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What it takes to build real-time voice and video infrastructure

In this series, WebRTC expert Tsahi Levent-Levi of provides an overview of the essential parts of a real-time voice and video infrastructure—from network to software updates. Check out his informative videos and read how Agora’s platform solves the challenges so you can focus on your innovation.

4.4 Recording

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Category: Chapter 4: Media Processing

When dealing with media processing, we need to also discuss and think about recording.

Dive deeper: Agora allows you to easily capture and record browser, audio, and video streams with our on-premise and cloud-based Recording extension.


When dealing with media processing, we need to also discuss and think about recording. Here’s what we’re going to do in this lesson: we’re going to understand how media recording works and we’re going to list the alternatives that are in front of us when we’re trying to record.  

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Our focus is going to be on recording multi party sessions, sessions there where there are multiple participants. Remember what we’re doing using using an SFU architecture, selective forwarding unit, where each participant is sending his media towards the media server and the media server doesn’t mix or combine these inputs, but rather routes them around and forwards them to the other participants. So, each user is going to receive multiple video streams. Our goal is to get that data, get these streams from all participants, and send them towards a storage device or towards some kind of recording component.  

In general, there are three different server-side recording architectures or approaches that we can discuss. There is multi-stream recording, similar to what you’ve seen just now in the diagram. Then there’s combined recording where (you) actually mix all of the information in inputs into a single video file and then record metadata as well. Let’s go one by one and see what they mean.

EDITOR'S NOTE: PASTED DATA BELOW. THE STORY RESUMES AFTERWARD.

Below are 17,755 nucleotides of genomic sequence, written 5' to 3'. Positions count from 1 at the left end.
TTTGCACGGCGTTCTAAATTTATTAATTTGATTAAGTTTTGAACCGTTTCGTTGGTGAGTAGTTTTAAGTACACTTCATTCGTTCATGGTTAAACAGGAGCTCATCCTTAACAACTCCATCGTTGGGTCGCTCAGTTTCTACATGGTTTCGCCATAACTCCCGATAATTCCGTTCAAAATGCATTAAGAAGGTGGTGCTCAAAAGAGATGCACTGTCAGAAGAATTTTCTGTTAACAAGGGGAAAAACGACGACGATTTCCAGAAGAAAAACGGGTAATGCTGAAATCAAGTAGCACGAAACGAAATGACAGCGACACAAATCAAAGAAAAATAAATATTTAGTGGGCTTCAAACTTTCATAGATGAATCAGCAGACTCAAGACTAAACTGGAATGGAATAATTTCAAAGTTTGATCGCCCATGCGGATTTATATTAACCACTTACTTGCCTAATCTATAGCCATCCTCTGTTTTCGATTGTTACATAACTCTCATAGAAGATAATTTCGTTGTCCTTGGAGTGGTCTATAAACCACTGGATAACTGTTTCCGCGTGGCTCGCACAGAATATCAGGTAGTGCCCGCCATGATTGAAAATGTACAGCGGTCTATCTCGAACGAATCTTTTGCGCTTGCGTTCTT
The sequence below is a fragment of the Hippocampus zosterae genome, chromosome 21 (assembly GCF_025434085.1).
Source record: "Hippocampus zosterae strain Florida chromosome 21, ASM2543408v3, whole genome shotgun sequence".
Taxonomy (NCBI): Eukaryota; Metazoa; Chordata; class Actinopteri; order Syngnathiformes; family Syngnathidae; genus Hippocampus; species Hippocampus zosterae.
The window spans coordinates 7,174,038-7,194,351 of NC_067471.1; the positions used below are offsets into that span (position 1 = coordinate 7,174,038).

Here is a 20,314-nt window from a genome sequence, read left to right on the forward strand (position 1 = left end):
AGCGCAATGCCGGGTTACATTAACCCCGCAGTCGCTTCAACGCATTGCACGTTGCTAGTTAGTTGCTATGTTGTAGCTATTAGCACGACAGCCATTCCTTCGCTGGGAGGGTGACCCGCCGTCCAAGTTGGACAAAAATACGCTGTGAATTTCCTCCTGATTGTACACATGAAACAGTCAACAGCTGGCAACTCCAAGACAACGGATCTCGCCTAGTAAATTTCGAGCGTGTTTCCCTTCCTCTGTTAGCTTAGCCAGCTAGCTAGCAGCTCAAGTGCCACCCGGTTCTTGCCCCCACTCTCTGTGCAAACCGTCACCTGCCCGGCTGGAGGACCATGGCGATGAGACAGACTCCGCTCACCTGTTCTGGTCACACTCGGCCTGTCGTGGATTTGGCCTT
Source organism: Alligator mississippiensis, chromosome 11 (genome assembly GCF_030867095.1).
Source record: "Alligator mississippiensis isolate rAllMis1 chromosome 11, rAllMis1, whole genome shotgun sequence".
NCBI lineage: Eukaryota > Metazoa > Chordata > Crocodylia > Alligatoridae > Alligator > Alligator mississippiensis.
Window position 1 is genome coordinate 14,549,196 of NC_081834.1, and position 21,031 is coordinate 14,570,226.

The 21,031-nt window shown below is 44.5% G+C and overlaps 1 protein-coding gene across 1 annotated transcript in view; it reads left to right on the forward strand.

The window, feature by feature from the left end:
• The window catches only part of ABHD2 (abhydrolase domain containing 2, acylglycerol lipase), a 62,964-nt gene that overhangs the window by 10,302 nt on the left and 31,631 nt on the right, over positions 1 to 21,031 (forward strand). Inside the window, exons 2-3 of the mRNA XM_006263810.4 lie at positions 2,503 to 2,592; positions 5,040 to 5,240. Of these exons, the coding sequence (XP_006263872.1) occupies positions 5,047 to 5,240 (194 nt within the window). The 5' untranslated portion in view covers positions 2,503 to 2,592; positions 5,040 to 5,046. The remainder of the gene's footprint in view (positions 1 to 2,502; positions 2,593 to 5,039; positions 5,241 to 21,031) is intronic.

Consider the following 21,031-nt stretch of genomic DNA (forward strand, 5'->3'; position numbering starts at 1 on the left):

When we talk about multi stream recording, I’m going to do the following. I’m going to record each stream separately. So, the forwarding unit, the media server is going to send the media that it has that it received the same way as it would to any other participant. If we record each stream separately, we’re not going to stream to mix the streams. Okay, we might mix the audio only that depends on what what to do or not to. And the result for that is going to be a low-cost recording. We’re not know any mixing—there is no processing happening in the backend besides storing the data that says a few the media server receives. So, the recording is going to be cheaper than anything else. The only problem here is that we’re going to have a kind of a poor playback experience, because we will need to either try to combine them before we play it back or we need to build a player for our own that can is capable of taking these multiple streams and then playing them back together automatically. The challenge there is to synchronize them in real time and handle all the things that we have headaches with, which is you know, bitrate available, packet loss and the other network issues. This type of a solution is good for governance needs. It means that we’re not going to use recordings much only when we need to go and look at a specific recording in a large list of archived files, say, one in 1000 files that were recorded is going to actually be played back. So, we’re not looking at massive playback scenarios here.